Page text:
In 2007 alone, Peyton Manning earned $13 million from endorsements. Now, if you give a man $13 million just once in his life, he should never need money again. If you were twenty years old and I gave you $13 million, then, if you lived to be 100 years old you could spend $162,000 per year and when you died you'd leave $40,000 to cover your funeral expenses.

Peyton's last contract was in 2004, and gave him $34.5 million as a signing bonus, plus average annual salaries of $14 million. So, since 2004, Peyton Manning has made at least $131,500,000.

Which is to say, Peyton Manning has made $41 per minute since 2004, each and every minute of each and every single day. If you've spent 20 minutes reading this, Peyton Manning just got richer by $820.

How does that hurt his team? In many ways. The most recent negotiations for Manning's new contract tried to free up money to sign new free agents; Indy has signed only four free agents since Manning signed his last contract. And they looked like a team that didn't have much fresh blood in them last year, didn't they?

Manning's contract cost $19 million against the Colts' salary cap in 2010, or nearly 1/6 of the total the Colts could spend on all 53 active players that year. His 2010 salary alone was equal to the two next-highest players on the roster, so the top 3 highest-paid players on the Colts in 2010 took up almost 1/3 of the total amount the team could spend.

That left 10 of the 53 players earning less than $400,000 -- still a good sum of money, but what do you get for $400,000 in the NFL? Rookies or journeymen, and those are the guys who'll play your special teams, be your fourth wideout or third-down back, your backup lineman. Those are the guys who'll keep a playoff run alive if they have to. If they can.

What if Manning had simply cut his salary by $1,000,000 per year -- money he didn't need? Spread that among the bottom tier of the colts and you can pay $100,000 more per year to 10 more players, who now earn more (and so might be higher-quality players, if they signed as free agents.)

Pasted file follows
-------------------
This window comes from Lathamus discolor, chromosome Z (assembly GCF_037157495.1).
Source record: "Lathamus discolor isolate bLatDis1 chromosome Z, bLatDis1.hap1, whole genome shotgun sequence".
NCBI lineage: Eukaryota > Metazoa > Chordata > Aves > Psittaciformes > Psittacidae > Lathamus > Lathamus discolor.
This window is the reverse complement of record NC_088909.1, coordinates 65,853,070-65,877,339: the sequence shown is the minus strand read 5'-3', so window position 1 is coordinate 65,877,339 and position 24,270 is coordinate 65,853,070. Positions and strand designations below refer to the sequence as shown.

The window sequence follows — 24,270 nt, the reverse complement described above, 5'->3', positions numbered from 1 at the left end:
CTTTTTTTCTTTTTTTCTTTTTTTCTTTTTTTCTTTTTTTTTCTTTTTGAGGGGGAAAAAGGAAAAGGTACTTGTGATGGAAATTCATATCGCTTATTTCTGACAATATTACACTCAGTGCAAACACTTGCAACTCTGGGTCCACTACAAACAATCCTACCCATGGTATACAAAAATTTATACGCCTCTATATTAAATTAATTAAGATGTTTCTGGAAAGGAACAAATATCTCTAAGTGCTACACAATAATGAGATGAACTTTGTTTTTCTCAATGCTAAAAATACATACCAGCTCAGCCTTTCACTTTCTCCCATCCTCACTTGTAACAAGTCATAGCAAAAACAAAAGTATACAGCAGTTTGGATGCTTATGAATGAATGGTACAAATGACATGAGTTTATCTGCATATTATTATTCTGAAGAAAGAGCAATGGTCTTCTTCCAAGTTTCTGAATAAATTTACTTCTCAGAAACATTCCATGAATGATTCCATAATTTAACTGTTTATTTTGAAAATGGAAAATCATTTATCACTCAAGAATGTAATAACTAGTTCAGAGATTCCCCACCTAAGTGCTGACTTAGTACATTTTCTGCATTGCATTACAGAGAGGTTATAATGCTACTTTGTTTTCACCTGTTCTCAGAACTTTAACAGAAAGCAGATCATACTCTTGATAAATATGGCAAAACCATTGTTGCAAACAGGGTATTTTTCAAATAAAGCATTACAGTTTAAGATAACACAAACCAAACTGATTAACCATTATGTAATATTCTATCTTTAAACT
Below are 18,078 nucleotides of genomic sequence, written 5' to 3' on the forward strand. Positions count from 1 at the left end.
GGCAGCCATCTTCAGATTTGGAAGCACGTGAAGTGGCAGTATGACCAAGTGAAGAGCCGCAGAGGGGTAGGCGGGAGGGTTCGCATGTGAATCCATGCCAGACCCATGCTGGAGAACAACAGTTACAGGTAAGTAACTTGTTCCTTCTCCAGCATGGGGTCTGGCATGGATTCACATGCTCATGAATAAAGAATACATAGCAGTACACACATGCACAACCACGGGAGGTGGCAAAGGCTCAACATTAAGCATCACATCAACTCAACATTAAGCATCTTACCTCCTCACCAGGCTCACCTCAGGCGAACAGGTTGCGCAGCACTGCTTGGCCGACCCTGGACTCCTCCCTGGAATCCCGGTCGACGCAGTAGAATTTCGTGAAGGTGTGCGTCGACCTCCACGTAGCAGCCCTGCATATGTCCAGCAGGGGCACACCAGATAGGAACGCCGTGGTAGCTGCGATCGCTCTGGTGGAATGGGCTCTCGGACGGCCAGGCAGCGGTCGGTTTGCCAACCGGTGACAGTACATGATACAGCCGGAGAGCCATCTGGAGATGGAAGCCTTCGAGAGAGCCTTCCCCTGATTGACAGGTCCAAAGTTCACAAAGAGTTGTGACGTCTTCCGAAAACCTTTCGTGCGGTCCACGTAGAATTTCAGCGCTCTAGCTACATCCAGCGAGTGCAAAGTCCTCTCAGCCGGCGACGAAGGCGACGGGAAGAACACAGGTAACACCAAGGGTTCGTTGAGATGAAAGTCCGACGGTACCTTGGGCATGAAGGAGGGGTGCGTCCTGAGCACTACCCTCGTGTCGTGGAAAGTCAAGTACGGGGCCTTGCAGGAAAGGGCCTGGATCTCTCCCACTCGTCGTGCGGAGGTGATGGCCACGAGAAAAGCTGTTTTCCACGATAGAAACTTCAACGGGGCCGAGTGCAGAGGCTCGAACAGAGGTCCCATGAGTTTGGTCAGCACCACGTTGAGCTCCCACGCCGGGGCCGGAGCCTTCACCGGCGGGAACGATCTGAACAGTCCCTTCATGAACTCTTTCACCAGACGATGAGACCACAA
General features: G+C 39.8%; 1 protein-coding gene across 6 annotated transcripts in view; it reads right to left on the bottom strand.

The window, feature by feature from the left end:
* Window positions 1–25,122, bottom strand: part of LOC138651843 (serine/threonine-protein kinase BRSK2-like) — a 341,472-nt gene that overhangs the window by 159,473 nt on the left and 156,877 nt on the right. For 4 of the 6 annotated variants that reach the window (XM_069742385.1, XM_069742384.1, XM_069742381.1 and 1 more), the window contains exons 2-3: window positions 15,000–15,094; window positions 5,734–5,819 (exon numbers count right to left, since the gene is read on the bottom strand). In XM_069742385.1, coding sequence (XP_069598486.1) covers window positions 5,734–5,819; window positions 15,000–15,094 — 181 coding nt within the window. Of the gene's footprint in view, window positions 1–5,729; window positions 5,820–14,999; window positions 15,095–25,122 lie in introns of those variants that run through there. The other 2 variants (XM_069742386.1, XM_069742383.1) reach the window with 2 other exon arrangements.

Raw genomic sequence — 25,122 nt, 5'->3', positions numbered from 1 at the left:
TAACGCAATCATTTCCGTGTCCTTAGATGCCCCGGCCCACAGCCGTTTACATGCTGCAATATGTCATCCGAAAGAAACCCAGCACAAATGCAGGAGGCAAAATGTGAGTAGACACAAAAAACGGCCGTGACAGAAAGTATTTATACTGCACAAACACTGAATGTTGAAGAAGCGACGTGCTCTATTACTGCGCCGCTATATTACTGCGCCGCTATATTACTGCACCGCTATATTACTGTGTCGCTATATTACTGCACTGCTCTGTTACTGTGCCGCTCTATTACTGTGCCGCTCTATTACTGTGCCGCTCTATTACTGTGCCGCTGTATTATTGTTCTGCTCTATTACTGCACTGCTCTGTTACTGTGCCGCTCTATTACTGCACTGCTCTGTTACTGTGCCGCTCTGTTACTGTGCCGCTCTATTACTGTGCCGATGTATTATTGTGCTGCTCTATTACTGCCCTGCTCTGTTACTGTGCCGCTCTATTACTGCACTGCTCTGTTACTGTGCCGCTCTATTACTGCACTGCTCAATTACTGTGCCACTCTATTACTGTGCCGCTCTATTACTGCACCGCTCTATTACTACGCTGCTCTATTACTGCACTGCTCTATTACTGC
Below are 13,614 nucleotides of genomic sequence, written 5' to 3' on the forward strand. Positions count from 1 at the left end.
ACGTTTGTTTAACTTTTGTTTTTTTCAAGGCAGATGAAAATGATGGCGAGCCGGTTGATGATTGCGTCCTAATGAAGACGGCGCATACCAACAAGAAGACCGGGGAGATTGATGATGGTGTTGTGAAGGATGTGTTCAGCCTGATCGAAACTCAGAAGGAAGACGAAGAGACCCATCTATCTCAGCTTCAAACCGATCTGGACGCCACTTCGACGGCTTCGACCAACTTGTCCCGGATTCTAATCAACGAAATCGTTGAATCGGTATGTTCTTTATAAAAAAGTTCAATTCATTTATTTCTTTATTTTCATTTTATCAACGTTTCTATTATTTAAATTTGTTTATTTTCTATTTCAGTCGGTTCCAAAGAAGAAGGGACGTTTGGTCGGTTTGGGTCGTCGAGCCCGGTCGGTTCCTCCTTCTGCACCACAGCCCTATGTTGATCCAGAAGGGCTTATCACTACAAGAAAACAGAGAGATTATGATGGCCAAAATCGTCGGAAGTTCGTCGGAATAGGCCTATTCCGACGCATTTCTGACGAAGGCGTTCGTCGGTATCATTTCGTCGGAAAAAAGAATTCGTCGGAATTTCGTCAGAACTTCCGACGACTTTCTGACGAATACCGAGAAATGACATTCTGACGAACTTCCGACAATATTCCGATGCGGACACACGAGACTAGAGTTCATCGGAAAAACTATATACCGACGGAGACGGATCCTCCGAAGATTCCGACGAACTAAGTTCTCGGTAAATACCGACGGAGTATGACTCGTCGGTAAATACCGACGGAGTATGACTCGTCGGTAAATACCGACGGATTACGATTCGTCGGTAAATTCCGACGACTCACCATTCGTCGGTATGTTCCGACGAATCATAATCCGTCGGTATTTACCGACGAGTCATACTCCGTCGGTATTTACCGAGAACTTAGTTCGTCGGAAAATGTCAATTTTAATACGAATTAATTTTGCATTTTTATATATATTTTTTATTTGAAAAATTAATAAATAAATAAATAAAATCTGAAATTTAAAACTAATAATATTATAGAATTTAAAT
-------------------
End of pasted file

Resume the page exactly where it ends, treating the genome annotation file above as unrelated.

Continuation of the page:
Or, what if Manning and the other top 2 had cut their salaries each by $1,000,000 per year, reducing the Colts' operating costs by $3,000,000 per year? The Colts' stadium seats about 70,000. That would amount to one free ticket per fan per year -- or, in other words, would let the Colts reduce prices by an average of $42 per fan per year.

Colts tickets start at $48 apiece. Reducing the price of those tickets would mean the Colts would only have to charge six bucks for the worst seats, and wouldn't harm Manning at all.

I could go on, but I won't.

Every year, I check out the various ticket-resellers, and look into specials, and look for coupons, and otherwise try to find deals which would let me treat my family to a pro sporting event. Again, not because I like going to see the games live, but because I feel like it's something that people should do if they like sports. When I was a kid, my dad took me to Lambeau Field for a playoff game against the Cardinals, and while it was the coldest I've ever been, I've always remembered going to see that game, getting down on the field after a win, and the time spent with my dad.

My brother gave me and my wife tickets to see the Packers play the Bears in Reggie White's last game as a Packer; we went to Soldier Field and spent the time holding our signs up upside down (on accident) and trying to make out what was happening on the field, but it was fun.

I took some of the kids to a Bucks game a few years back, on $10-ticket day. My dad took us to a Brewers' game at Miller Park. Those were fun events, but the fact that I can reel off the list of sporting events I've seen live is indicative of the high cost of the price of admission.

The questions facing the owners and the players in the two major lockouts right now are how can we divide up billions of dollars, and that question is largely academic. There's no wrong way to divide up a billion dollars, really.

But the question facing fans -- and not being asked by players or owners -- is this: How much longer do we want to break the bank to support millionaires and billionaires? How much longer do we want to have our kids sit through three hours of a game (games that are almost always mediocre) when for the same price they could go fishing, or to an amusement park, or go get a new videogame system that'll be around for longer than that?

If the lockout continues into the season, if people start finding other things to do with their Sunday afternoons, the owners and the players may find out the answer to the fans' question. And they may not like it.